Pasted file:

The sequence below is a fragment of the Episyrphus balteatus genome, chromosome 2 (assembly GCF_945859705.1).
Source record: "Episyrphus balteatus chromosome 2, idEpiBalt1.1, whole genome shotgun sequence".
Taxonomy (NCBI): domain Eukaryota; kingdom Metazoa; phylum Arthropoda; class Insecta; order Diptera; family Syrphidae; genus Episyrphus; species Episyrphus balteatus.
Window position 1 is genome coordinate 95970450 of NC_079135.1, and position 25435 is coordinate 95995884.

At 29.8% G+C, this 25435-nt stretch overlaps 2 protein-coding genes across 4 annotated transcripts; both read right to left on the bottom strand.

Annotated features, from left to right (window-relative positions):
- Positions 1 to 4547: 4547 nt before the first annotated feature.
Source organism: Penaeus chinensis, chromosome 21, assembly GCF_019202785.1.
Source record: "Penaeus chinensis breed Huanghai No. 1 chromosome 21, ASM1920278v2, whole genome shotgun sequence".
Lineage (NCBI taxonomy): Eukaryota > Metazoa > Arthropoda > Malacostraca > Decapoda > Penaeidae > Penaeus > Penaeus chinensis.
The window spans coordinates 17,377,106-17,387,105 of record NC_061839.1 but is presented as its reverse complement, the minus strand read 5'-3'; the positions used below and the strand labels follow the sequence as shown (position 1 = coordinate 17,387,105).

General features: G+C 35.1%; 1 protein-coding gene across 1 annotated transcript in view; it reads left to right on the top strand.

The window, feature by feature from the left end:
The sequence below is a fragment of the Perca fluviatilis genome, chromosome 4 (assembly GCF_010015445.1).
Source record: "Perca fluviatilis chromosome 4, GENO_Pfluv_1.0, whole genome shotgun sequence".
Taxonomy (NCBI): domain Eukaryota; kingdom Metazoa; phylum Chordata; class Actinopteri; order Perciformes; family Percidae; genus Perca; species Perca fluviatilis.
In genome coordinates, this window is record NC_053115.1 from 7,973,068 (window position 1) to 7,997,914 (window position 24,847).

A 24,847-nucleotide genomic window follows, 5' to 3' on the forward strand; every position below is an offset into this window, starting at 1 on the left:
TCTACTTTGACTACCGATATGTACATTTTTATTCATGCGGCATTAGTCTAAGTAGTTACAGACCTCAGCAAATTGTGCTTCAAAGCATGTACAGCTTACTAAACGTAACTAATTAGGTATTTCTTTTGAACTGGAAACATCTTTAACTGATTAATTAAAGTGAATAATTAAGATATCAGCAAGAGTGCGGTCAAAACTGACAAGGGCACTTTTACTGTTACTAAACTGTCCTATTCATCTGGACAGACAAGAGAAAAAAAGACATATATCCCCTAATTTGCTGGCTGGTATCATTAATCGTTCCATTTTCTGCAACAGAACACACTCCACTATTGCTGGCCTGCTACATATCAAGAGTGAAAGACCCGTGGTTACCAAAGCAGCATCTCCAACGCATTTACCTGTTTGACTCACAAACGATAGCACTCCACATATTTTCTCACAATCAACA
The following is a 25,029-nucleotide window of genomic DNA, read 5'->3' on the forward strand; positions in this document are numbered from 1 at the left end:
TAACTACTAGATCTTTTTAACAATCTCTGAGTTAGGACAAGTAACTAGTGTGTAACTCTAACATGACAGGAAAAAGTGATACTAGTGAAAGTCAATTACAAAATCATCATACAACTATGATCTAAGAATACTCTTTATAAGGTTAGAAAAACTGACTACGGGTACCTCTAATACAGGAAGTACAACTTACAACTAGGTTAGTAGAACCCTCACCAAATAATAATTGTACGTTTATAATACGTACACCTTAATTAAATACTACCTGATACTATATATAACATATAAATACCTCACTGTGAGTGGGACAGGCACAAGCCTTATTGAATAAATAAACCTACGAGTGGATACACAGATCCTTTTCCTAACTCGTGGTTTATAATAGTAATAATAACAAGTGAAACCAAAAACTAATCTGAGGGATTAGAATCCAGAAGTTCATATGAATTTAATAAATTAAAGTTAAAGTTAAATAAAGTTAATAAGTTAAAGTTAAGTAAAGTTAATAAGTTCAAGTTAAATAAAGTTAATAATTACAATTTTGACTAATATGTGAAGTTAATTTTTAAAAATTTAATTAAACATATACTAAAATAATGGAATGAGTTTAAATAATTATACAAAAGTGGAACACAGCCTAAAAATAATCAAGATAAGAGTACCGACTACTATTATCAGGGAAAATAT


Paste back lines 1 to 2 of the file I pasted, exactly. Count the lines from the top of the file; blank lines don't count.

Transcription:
The sequence below is a fragment of the Episyrphus balteatus genome, chromosome 2 (assembly GCF_945859705.1).
Source record: "Episyrphus balteatus chromosome 2, idEpiBalt1.1, whole genome shotgun sequence".